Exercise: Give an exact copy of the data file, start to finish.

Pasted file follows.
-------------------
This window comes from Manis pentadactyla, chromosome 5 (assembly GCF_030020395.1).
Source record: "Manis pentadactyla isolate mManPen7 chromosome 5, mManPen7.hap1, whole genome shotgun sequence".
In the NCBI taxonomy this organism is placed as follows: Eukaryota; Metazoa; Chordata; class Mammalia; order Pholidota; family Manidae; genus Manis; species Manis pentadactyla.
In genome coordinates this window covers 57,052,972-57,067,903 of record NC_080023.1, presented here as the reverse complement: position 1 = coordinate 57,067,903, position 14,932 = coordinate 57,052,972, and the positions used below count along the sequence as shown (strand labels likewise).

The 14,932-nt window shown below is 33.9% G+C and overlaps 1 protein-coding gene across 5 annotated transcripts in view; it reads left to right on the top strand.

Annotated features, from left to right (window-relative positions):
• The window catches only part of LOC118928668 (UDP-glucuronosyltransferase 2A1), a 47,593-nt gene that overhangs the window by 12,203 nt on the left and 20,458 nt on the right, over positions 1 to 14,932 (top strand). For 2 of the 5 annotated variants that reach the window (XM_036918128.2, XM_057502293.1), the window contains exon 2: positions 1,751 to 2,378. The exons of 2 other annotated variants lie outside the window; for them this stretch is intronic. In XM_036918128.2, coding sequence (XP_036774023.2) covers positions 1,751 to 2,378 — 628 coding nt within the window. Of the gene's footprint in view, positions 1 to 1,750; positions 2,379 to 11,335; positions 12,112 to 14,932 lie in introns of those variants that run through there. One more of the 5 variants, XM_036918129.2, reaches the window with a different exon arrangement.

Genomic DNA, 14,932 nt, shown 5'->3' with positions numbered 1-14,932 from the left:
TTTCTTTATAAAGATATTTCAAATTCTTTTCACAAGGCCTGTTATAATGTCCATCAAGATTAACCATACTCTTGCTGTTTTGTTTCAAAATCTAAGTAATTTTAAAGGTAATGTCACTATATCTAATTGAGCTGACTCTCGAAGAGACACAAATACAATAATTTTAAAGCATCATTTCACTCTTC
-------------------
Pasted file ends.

This window comes from Manis pentadactyla, chromosome 5 (assembly GCF_030020395.1).
Source record: "Manis pentadactyla isolate mManPen7 chromosome 5, mManPen7.hap1, whole genome shotgun sequence".
In the NCBI taxonomy this organism is placed as follows: Eukaryota; Metazoa; Chordata; class Mammalia; order Pholidota; family Manidae; genus Manis; species Manis pentadactyla.
In genome coordinates this window covers 57,052,972-57,067,903 of record NC_080023.1, presented here as the reverse complement: position 1 = coordinate 57,067,903, position 14,932 = coordinate 57,052,972, and the positions used below count along the sequence as shown (strand labels likewise).

The 14,932-nt window shown below is 33.9% G+C and overlaps 1 protein-coding gene across 5 annotated transcripts in view; it reads left to right on the top strand.

Annotated features, from left to right (window-relative positions):
• The window catches only part of LOC118928668 (UDP-glucuronosyltransferase 2A1), a 47,593-nt gene that overhangs the window by 12,203 nt on the left and 20,458 nt on the right, over positions 1 to 14,932 (top strand). For 2 of the 5 annotated variants that reach the window (XM_036918128.2, XM_057502293.1), the window contains exon 2: positions 1,751 to 2,378. The exons of 2 other annotated variants lie outside the window; for them this stretch is intronic. In XM_036918128.2, coding sequence (XP_036774023.2) covers positions 1,751 to 2,378 — 628 coding nt within the window. Of the gene's footprint in view, positions 1 to 1,750; positions 2,379 to 11,335; positions 12,112 to 14,932 lie in introns of those variants that run through there. One more of the 5 variants, XM_036918129.2, reaches the window with a different exon arrangement.

Genomic DNA, 14,932 nt, shown 5'->3' with positions numbered 1-14,932 from the left:
TTTCTTTATAAAGATATTTCAAATTCTTTTCACAAGGCCTGTTATAATGTCCATCAAGATTAACCATACTCTTGCTGTTTTGTTTCAAAATCTAAGTAATTTTAAAGGTAATGTCACTATATCTAATTGAGCTGACTCTCGAAGAGACACAAATACAATAATTTTAAAGCATCATTTCACTCTTC